Madison firms nab $75k each to commercialize their products

Six small, high-tech Madison businesses have received a financial boost in the form of $75,000 matching grants to enable them to further research and commercialize their innovations.

The state matching grant program provides assistance to companies in the process of completing a project in the federal Small Business Innovation Research (SBIR) or Small Business Technology Transfer (STTR) programs.

The Madison-area recipients are:

  • systeMECH, which is developing tools and processes for building flexible hybrid electronic and photonic devices.
  • Xylome, which specializes in the metabolic engineering of nonconventional yeasts to produce renewable fuels and other higher-value products.
  • Regenerative Medical Solutions, which supplies pancreatic cells for drug research and is developing a therapeutic treatment for diabetes.
  • Glucan Biorenewables, which transforms woodchips and other biomass into renewable chemicals and advanced materials.
  • Amebagone, which is pioneering development of safe, easy-to-use antimicrobials and disinfectants to destroy bacterial pathogens causing crop loss in agriculture and human infectious diseases.
  • C-Motive Technologies, which is developing next-generation electric motors to improve performance, increase energy efficiency, and reduce costs.

A seventh company, V-Glass of Pewaukee, which is developing low-cost, high-efficiency window glass, also received SBIR funding.

According to Tom Joyce, vice president, corporate development and administration for Regenerative Medical Solutions Inc., the SBIR funds could go a long way toward helping find a cure for diabetes.

Regenerative Medical Solutions is using stem cells in an effort to cure diabetes.

Regenerative Medical Solutions uses a pancreatic cell product derived from stem cells — specifically induced pluripotent stem cells (iPSCs). “iPSCs are derived from an adult blood or skin cell and then essentially wiped to an embryonic-like state that can then be directed to different cell types,” Joyce explains. “We only focus on the pancreas but others do heart cells, liver cells, etc.”

Regenerative Medical Solutions developed a patented method to culture human pluripotent stem cells into insulin-producing Islet-Like Clusters (ILCs) for dual research tool — drug discovery, compound screening, and toxicity testing to see the effect on the pancreas would be except in a dish rather than having to test on an animal or human — and direct therapeutic use for diabetes.

“Our business is two-fold,” notes Joyce. “We are selling our cells as research products to pharmaceutical companies for testing and we are utilizing our cells in preclinical trials with goal of having a FDA-approved cell therapy to cure diabetes, which would obviously serve as a significant medical breakthrough and help millions of people affected worldwide.

Another award recipient, Amebagone, is using its technology to protect agricultural crops that are vital to Wisconsin’s economy.

“Amebagone plans to use our SBIR Advance award to cover expenses that are not allowed under federal grants,” says Amebagone Inc. President/CEO Cheryl Vickroy. “We will secure additional new intellectual property developed through our R&D, help fund Environmental Protection Agency (EPA) registration of our product, and help fund travel to visit partners and customers.”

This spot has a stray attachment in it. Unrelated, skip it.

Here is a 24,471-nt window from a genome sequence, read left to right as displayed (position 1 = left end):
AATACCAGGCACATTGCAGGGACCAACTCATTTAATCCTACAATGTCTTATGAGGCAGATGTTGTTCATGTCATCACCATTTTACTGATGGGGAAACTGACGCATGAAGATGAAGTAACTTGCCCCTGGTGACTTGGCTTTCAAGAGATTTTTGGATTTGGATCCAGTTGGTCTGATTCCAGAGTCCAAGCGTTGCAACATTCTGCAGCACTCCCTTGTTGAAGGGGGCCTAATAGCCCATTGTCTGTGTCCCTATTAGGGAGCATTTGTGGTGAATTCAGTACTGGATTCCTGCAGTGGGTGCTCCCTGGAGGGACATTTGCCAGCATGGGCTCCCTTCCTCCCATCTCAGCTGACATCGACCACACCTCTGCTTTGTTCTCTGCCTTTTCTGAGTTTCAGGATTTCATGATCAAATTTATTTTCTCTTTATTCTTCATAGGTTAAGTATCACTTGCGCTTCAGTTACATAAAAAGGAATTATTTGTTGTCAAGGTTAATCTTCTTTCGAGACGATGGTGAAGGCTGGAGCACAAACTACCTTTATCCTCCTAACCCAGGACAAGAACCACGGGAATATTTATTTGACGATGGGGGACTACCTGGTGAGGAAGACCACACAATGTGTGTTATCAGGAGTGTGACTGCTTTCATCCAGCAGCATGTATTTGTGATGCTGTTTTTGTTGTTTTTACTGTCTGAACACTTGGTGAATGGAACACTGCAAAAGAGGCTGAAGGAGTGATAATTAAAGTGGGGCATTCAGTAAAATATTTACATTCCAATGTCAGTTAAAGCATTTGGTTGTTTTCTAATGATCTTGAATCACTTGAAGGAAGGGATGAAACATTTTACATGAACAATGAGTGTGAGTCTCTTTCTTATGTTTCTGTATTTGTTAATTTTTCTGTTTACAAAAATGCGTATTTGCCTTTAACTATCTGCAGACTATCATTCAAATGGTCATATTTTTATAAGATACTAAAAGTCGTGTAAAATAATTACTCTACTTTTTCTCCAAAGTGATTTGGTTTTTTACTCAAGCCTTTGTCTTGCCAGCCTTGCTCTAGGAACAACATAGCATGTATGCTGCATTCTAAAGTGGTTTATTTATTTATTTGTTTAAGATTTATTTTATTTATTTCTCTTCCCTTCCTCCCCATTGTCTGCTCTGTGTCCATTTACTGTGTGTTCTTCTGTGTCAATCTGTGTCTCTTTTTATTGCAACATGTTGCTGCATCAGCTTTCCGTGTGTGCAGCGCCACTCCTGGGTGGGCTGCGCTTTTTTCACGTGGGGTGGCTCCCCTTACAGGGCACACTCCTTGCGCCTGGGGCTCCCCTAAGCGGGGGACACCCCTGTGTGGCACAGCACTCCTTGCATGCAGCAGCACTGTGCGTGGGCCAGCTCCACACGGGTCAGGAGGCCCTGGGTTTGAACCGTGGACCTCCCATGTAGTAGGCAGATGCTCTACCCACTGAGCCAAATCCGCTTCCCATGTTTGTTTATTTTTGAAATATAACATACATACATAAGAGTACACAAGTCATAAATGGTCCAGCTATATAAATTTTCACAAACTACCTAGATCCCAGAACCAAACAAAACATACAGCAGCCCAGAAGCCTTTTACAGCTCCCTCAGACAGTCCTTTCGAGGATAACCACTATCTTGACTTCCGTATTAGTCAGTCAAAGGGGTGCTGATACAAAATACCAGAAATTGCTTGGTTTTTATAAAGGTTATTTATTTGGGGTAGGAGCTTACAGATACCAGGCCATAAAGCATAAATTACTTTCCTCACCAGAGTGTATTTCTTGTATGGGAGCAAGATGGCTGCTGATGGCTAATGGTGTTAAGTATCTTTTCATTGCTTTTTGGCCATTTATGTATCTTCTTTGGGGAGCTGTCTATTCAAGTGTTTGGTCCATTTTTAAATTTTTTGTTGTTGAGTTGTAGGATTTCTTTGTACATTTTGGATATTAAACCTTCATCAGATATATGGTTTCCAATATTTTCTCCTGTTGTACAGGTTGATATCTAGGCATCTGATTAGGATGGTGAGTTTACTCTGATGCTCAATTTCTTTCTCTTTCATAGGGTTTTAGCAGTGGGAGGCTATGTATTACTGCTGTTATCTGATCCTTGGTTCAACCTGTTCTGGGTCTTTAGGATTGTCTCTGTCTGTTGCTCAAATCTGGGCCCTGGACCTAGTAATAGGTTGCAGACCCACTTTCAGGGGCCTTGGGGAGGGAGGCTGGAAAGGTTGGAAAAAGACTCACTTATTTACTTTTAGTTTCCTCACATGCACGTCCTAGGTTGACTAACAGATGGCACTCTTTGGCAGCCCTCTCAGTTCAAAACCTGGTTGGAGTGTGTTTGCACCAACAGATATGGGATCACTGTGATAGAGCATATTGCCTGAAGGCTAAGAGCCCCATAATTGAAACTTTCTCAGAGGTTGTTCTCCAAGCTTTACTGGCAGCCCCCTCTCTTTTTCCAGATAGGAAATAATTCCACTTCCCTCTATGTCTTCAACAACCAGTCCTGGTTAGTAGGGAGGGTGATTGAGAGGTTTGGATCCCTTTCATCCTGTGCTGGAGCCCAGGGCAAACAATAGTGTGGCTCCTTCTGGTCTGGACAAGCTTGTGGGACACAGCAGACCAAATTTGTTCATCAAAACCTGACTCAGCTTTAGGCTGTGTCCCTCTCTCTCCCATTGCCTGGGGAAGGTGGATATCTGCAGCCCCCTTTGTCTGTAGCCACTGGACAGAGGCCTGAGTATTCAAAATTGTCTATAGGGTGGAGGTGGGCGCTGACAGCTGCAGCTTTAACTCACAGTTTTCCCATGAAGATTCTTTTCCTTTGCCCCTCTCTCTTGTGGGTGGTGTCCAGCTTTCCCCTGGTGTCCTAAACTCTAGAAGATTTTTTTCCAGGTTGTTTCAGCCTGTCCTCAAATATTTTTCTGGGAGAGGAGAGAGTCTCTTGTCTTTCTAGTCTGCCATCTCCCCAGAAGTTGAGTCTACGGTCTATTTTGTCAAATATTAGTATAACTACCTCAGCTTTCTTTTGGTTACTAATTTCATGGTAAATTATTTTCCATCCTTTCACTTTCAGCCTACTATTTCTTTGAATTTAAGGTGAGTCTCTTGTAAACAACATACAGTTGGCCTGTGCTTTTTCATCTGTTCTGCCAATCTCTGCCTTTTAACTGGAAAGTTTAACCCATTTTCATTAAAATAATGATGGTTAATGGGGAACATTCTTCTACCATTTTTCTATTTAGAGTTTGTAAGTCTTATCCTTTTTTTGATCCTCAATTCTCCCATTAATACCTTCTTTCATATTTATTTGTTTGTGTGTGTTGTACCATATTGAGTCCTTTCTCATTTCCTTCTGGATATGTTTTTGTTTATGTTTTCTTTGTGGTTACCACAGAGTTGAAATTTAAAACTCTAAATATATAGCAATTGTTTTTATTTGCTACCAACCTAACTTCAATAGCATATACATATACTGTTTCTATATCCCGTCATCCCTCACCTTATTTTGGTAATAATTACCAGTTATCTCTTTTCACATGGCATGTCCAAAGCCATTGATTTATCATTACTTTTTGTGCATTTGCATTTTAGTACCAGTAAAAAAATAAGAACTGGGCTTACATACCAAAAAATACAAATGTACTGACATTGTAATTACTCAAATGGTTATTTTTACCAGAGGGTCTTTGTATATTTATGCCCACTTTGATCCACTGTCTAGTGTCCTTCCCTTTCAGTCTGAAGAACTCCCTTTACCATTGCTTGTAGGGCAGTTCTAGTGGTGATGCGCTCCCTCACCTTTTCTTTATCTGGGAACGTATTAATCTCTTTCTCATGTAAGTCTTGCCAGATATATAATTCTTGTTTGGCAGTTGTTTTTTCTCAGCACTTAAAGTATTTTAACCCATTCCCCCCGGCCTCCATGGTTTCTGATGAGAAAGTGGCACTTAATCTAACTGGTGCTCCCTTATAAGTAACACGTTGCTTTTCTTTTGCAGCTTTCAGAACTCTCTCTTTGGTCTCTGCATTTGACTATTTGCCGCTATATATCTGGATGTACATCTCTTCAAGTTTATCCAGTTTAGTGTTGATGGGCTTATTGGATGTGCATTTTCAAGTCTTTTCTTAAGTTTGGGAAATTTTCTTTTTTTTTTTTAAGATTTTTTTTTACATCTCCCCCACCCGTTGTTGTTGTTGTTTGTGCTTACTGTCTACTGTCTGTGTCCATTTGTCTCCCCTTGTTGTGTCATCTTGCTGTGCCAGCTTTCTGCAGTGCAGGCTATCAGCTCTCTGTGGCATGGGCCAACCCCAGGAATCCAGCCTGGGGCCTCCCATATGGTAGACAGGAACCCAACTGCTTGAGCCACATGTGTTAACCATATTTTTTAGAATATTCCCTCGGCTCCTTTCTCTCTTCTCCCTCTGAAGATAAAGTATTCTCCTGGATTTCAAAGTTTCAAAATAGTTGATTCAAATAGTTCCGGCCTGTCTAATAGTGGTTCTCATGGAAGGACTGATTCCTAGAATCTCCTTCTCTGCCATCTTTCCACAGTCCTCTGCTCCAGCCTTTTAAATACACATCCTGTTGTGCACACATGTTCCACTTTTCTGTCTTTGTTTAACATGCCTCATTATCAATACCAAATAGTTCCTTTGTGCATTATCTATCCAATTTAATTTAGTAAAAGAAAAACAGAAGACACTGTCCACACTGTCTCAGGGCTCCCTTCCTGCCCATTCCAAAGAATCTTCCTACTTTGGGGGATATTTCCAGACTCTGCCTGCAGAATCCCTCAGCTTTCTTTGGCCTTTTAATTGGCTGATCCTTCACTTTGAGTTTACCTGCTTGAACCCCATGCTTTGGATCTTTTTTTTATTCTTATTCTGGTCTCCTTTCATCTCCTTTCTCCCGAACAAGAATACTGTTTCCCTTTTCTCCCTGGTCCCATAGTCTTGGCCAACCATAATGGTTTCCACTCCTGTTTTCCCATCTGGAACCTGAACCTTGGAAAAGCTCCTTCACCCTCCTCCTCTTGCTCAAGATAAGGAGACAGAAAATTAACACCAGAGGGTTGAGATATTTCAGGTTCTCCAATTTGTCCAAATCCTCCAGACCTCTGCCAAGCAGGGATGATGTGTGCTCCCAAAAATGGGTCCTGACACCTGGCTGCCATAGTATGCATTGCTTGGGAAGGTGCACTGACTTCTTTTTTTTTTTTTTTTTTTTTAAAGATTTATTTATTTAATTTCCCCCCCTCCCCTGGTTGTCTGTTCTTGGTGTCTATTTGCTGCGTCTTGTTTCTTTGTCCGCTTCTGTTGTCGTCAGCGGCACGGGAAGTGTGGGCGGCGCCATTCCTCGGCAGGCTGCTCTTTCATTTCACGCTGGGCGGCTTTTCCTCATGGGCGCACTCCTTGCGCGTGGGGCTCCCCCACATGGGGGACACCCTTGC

According to Vickroy, Amebagone’s products protect all kinds of crops from bacterial infections that cause loss of production or even kill entire crops. “We will treat a wide variety of crop pathogens, in crops from orchard fruits such as apples and pears to potatoes, tomatoes, corn, and beans, many of which are grown locally in Wisconsin,” notes Vickroy.

Amebagone is using its technology to protect agricultural crops that are vital to Wisconsin’s economy

“Bacteria are developing resistance to current treatments, rendering them marginally effective at best. Some current treatments are even toxic. Our safe, natural predators consume bacteria, leaving no remnants or toxins. Existing solutions are unable to penetrate bacteria’s natural defenses — known as biofilms — whereas Amebagone’s products can consume pathogenic bacteria whether live, dormant, or enmeshed in biofilms. This advantage also helps reduce the ability of bacteria to develop resistance against our solution,” Vickroy explains.

The U.S. government created SBIR/STTR programs to stimulate domestic high-tech innovation, providing $2.5 billion in federal research funding each year. Because those funds cannot be used for commercialization activities, the SBIR Advance program fills the gap. Funds can be used to pursue market research, customer validation, intellectual property work, or other areas that speed commercialization. SBIR Advance grant recipients receive CTC staff support available throughout the commercialization process, including Lean Startup training, business plan review, and other consulting.

This is the eighth round of SBIR Advance funding since this collaboration by the Wisconsin Economic Development Corp. (WEDC) and the University of Wisconsin–Extension’s Center for Technology Commercialization (CTC) began in 2014. Since then, more than $3.6 million has been awarded to 37 companies throughout the state. Those businesses reported hiring more than 150 employees and obtaining $11.5 million in additional capital since receiving the grants.

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